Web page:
Curbstone Sandy Taylor

Alexander "Sandy" Taylor died early this morning in Connecticut. Sandy was the visionary behind Curbstone Press,
a man of courage and jokes and cigarettes and wisdom and laughter and joy. He, in sweet and loving cahoots with Judy Doyle (his longtime partner and Co-Director of Curbstone) carved out an essential niche in the precarious industry of making books. Like so many independent publishers, he started Curbstone in his home, making the books himself and stapling them together. (See the photo of him and Judy below.) The important thing was the words, what they said and how they moved the world. Sandy was not happy with the direction of contemporary literature in the 70s when he birthed the press, and he especially didn’t like the direction of poetry— the academic scene, the New American Poetry, the School of Quietude, what have you. He figured the world had enough of what white, middle-class American men thought and wrote. Especially if they decided to sit on the side of the road and be witnesses to history as it whizzed by. He wanted to promote a literature that was out in the street and at the barricades, fighting for issues and igniting causes against the machine. Truly, he raged war against the machine. No wonder he was at home publishing so much Latin American literature, the literature of peoples of color, the literature of the disenfranchised—literatures that made political issues the rationale of their aesthetics.

Oddly enough, his own poetry is at home within the New American canon. Here’s a poem he dedicated to his friends Grace Paley and her husband Bob. It will serve as a fitting epitaph for Sandy.

Is Something Missing?

I must have lived my life all wrong,
never having had any grief counselors
or psychologists to comfort me on every move--
Imagine! - I endured the death of my friend
all by myself and for me every new town
was a great adventure. Maybe that's why
I seldom cry at movies and am always ready
to kiss death on the mouth...

Sandy was a great friend to Lee and me at Cinco Puntos as we struggled to learn how to make and sell books beyond our original scope. He was generous with his ideas and his lists of names and his honest and open friendship. He loved to tell jokes and to laugh and to punctuate each great burst of hilarity with a cigarette. When I explained to him once that it had become almost impossible for Cinco Puntos to publish poetry, he told me not to worry, “Publishing poetry is suicidal!” Then I looked at his list. It had three books of poems on it.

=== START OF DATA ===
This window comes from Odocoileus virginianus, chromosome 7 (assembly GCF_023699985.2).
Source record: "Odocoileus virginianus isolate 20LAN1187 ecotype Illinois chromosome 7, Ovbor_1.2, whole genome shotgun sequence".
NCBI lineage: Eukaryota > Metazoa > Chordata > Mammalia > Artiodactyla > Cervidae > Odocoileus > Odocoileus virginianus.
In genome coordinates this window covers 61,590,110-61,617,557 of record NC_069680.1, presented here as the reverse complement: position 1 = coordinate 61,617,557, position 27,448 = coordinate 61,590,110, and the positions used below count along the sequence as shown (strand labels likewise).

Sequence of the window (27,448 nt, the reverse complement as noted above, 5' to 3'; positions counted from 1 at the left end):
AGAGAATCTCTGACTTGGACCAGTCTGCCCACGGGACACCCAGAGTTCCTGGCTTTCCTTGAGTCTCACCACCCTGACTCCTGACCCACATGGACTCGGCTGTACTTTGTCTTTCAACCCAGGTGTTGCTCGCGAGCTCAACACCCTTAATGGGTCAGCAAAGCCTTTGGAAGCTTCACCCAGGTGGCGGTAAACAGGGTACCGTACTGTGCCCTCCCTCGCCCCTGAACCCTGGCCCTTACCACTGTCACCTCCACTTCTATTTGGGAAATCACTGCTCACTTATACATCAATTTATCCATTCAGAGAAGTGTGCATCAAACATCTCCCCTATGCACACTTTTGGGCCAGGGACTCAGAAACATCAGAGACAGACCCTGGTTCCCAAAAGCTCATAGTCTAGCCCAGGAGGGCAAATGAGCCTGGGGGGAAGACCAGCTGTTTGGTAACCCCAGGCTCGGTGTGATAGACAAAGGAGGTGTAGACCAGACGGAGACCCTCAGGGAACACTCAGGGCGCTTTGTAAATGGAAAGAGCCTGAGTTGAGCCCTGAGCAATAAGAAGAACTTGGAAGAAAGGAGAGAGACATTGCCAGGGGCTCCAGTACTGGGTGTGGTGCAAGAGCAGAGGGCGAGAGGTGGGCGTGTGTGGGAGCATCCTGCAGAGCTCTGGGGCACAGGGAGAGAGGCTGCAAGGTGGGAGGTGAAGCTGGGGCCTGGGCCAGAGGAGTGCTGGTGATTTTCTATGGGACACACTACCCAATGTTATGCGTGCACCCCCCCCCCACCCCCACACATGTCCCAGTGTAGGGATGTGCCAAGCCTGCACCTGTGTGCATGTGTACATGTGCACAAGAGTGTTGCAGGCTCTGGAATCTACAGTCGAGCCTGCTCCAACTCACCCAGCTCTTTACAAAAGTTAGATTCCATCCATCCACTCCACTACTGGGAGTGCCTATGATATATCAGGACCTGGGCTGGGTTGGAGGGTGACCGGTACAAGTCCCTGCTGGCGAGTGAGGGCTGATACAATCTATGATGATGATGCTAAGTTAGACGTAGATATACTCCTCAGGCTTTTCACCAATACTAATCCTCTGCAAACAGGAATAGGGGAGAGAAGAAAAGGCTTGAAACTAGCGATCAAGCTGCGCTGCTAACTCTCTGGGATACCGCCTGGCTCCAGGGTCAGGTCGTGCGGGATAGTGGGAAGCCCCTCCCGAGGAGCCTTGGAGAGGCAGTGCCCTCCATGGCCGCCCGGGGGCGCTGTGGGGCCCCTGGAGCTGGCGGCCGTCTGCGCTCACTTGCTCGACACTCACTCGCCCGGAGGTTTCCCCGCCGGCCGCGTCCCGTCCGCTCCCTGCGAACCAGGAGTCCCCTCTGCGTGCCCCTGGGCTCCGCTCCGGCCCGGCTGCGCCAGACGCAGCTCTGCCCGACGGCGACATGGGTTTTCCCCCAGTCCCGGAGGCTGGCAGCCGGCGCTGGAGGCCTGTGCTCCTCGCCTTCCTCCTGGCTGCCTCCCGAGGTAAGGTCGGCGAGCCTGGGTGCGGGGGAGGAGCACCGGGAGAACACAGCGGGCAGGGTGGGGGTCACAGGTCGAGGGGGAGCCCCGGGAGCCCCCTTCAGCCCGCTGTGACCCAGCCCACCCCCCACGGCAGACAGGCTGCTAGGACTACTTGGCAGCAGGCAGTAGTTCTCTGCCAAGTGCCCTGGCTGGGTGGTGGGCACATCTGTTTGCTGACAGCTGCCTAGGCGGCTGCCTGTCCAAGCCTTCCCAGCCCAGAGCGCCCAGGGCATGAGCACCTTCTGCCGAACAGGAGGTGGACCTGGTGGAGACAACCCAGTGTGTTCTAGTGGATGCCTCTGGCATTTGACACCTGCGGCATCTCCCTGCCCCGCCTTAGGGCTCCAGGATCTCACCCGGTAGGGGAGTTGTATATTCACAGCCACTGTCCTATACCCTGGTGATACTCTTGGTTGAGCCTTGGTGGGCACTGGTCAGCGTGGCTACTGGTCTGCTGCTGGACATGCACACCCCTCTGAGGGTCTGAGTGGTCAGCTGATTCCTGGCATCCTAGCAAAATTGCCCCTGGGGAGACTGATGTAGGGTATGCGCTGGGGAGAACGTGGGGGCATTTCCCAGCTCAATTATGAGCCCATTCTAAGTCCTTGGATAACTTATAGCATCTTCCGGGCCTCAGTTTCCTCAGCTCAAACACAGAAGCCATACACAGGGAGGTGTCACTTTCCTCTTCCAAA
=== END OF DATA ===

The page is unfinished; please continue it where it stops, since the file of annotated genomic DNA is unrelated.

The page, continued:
And another time he told me about how he and a friend of his, a big stout red-headed guy, drove a truckload of medical supplies down to Nicaragua during the revolution. It was a humanitarian expedition. The medical supplies were destined for the poor in the mountains that were suffering because of the on-going war. When inside the country, the army stopped them at every possible turn and searched the truck, sure they were smuggling arms or some sort of contraband. Finally, he delivered the medical supplies. And, of course, the truck—the truck was the contraband he smuggled to the FSLN!

I think Sandy would say right now, “Well, they wanted me to quit smoking, didn’t they?” And then he’d laugh and cackle and cough, give me a hug and walk off all bones and elbows toward the darkness, a cigarette stuck in his mouth. Of course, if he had his druthers, he’d go to hell. He would start a little press in some corner of that confusion. He would figure he could do some good in hell. It would be like being at home in Willimantic with George Bush in the White House.